These included a Spatial Biodiversity Plan, Socio-Economic Study and Integrated Marine Management Plan for the area between the eastern boundary of Tsitsikamma National Park and the Kaaimans Estuary. With the enactment of the Integrated Coastal Management (ICM) Act it is now necessary for coastal municipalities to fulfil certain functions in accordance with the Act. Eden Municipality has been at the forefront of ensuring that these requirements are achieved within their municipal jurisdiction. As a result of the previous work that has been completed and the need to ensure implementation of the ICM Act, funding has been sourced through the Eden Municipality for EFA to undertake a gap analysis of planning and management plan work that has been undertaken within the Garden Route from a marine, estuary and coastal perspective over the last few years.
This information will then be used to identify what is needed to expand this information to cover the rest of the Eden Municipal District, westwards to the Breede River, and subsequently to develop an Integrated Coastal Management Plan for the District. This study will be used as a case study for other municipalities to follow.
Estuary Management Plans
EFA has been involved in several assignments in support of the World Bank/local authority funded CAPE Estuaries Programme.
The urgent need for Estuary Management Plans (EMPs) became apparent during the development of the new Integrated Coastal Management Act (ICMA). Estuaries and the management thereof have not been adequately addressed by past marine (Marine Living Resources Act and the Sea Shore Act), freshwater (National Water Act) and biodiversity conservation (NEM:BA and NEM:PA) acts. Estuaries and estuaries management have been marginalized due to the fact that they do not fit the ambit of any one Department. Estuaries and the management thereof now form an integral part of the new ICMA which outlines a National Estuarine Management Protocol.
The protocol identifies the need for the development of EMPs, as these would help to align and coordinate estuaries management at a local level. The process involves first obtaining a sound understanding of the current biophysical, legislative and management situation at the estuary, followed by a participatory process of developing the Management Plan. This is then usually followed by the establishment of an Estuary Management Forum comprising key stakeholders, including responsible authorities. EFA has been, or is currently involved in, the development of EMPs for the Gamtoos, Gourits, Keurbooms and Swartkops Estuaries in the Cape Floristic Region.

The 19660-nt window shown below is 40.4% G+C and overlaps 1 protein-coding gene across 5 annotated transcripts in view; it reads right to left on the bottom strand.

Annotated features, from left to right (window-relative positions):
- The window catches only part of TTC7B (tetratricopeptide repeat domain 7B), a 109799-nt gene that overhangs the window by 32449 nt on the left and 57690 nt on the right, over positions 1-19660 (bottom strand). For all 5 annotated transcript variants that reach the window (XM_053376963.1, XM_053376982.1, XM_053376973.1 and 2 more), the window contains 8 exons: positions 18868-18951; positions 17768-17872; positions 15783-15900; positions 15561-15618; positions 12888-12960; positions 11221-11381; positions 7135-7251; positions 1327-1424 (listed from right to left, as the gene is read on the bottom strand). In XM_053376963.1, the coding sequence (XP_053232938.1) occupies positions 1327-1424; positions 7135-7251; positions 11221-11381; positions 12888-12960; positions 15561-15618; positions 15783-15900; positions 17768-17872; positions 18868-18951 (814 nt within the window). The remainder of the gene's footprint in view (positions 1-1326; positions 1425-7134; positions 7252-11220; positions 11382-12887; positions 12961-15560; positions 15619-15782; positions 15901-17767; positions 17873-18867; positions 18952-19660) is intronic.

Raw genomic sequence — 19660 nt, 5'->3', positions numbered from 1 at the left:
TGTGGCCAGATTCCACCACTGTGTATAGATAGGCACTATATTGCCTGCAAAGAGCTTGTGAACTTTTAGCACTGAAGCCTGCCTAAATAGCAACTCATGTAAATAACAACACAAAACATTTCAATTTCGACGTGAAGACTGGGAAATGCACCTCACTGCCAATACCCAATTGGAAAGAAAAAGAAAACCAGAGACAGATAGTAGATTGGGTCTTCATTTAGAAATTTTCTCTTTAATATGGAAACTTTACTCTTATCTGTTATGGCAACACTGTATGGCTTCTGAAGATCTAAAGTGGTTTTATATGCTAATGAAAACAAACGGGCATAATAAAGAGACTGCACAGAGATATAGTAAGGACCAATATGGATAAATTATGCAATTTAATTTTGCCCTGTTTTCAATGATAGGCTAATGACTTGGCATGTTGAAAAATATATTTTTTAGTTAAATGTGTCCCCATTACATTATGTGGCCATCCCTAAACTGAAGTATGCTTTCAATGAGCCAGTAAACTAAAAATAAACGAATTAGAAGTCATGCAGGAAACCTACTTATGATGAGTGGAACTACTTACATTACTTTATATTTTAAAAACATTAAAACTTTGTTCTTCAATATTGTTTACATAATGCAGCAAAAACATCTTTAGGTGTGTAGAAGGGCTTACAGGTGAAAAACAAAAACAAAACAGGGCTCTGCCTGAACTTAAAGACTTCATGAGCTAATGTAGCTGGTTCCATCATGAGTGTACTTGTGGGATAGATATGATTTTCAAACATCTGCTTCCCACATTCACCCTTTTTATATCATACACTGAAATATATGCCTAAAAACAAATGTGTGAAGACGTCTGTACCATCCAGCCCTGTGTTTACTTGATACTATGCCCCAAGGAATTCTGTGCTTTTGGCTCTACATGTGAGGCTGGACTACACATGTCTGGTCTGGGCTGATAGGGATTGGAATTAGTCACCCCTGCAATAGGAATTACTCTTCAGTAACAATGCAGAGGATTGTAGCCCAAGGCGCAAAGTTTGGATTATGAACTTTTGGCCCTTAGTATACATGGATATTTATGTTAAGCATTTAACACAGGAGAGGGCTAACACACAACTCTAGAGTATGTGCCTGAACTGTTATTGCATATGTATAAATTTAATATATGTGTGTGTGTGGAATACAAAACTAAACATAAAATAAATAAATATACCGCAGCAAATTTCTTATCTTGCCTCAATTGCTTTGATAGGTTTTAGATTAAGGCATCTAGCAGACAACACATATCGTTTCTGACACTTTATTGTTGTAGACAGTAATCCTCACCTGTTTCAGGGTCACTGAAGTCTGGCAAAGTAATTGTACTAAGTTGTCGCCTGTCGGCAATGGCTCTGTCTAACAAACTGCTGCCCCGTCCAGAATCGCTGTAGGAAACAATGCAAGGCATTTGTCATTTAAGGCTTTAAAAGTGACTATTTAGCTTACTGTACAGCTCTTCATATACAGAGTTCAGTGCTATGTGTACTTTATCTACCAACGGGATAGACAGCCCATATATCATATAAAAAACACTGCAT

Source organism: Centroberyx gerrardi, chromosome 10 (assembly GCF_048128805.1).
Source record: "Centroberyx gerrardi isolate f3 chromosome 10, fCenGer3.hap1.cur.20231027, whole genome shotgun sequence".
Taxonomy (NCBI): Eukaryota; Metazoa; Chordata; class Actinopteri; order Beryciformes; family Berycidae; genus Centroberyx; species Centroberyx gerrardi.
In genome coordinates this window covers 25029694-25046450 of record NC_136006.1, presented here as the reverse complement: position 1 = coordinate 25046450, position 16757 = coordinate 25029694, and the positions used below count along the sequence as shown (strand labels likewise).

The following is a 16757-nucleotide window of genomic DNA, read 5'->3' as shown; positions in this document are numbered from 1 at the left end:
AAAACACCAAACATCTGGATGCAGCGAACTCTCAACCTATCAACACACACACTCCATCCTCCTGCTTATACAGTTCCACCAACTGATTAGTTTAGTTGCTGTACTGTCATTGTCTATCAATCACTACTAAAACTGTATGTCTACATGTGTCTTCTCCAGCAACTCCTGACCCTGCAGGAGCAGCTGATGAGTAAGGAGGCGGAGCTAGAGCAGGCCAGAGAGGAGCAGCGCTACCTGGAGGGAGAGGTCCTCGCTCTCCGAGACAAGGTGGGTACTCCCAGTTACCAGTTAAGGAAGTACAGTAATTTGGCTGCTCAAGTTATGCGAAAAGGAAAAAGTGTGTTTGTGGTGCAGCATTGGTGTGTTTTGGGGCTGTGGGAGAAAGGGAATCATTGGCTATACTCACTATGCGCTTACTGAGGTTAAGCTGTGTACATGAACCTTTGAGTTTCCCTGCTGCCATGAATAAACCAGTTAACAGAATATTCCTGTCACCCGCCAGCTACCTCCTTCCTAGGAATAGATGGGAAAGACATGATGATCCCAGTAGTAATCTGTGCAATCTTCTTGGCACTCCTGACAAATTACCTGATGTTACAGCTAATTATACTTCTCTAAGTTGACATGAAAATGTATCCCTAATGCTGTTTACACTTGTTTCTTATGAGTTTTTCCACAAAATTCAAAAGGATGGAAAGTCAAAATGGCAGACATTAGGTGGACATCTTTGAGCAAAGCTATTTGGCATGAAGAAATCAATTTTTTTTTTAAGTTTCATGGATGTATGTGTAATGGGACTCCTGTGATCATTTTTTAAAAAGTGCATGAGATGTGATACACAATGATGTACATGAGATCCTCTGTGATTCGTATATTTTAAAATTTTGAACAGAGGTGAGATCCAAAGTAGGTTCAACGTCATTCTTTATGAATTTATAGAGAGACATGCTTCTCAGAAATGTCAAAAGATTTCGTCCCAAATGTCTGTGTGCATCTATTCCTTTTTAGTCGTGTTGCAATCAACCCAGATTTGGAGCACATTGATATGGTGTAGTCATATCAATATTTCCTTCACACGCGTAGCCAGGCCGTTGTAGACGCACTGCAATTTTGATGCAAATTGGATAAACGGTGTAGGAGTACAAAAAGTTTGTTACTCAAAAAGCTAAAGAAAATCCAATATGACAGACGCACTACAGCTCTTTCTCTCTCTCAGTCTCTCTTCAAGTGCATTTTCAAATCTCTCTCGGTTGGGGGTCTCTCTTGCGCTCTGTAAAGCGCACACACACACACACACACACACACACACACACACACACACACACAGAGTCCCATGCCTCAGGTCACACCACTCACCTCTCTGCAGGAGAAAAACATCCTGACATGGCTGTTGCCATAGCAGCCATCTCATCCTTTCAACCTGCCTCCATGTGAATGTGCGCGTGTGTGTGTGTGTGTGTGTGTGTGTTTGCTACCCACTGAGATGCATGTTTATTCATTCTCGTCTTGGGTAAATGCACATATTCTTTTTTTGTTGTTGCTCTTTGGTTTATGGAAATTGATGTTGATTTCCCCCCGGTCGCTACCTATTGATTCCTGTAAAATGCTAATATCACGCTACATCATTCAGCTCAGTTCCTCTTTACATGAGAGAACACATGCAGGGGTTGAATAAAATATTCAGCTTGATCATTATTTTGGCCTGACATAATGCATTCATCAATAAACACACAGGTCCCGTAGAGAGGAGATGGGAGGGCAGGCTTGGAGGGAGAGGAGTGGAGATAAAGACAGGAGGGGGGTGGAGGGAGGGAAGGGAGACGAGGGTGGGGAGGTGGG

The Greater Addo National Park – Marine Protected Area Management Plan (WWF / Sanparks)
A large MPA has been proposed in Algoa Bay which will expand the Addo Elephant National Park (AENP) into the marine environment and will include habitat types currently poorly represented in existing South African MPAs. Due to the size of the proposed AENP MPA footprint, both recreational (shore and ski-boat) and commercial fishing activities may be affected.
Balancing the need for conservation with the existing socio-economic activities is complex, and a detailed baseline assessment of the biological and socio-economic aspects is required to ensure that both are taken into account in the planning and design process. One of the major objectives of the MPA is to contribute towards the protection of linefish and abalone resources which are currently overexploited along the South African coastline.
A spatial assessment of the linefish resources in Algoa Bay is being conducted using controlled angling and underwater visual census techniques, with movement patterns of selected species being investigated through conventional tagging studies. A baseline survey of the density and population size distribution of abalone stocks has been conducted with the establishment of permanent transects for the long-term monitoring of stock status in the Bird Island MPA in the future. Monthly roving creel surveys have been conducted to assess the spatial distribution and catch composition of the recreational shore fishery with recreational ski-boat catch and effort being assessed at the main access points. Six commercial fishery sectors utilize Algoa Bay and long-term catch and effort, observer program and vessel monitoring system data has been obtained from Marine and Coastal Mangement.
This data is being used to assess the level of fishing effort, catch volumes and species compositions spatially for each sector in order to determine potential economic impacts as a result of closures. Results from ecological and socio-economic studies are being integrated using the MARXAN conservation planning software. This will aid in the development of a spatially based multi-use management plan designed to meet specific conservation objectives while minimizing impacts on local fisheries, thereby contributing towards an ecosystem approach to fisheries management within Algoa Bay.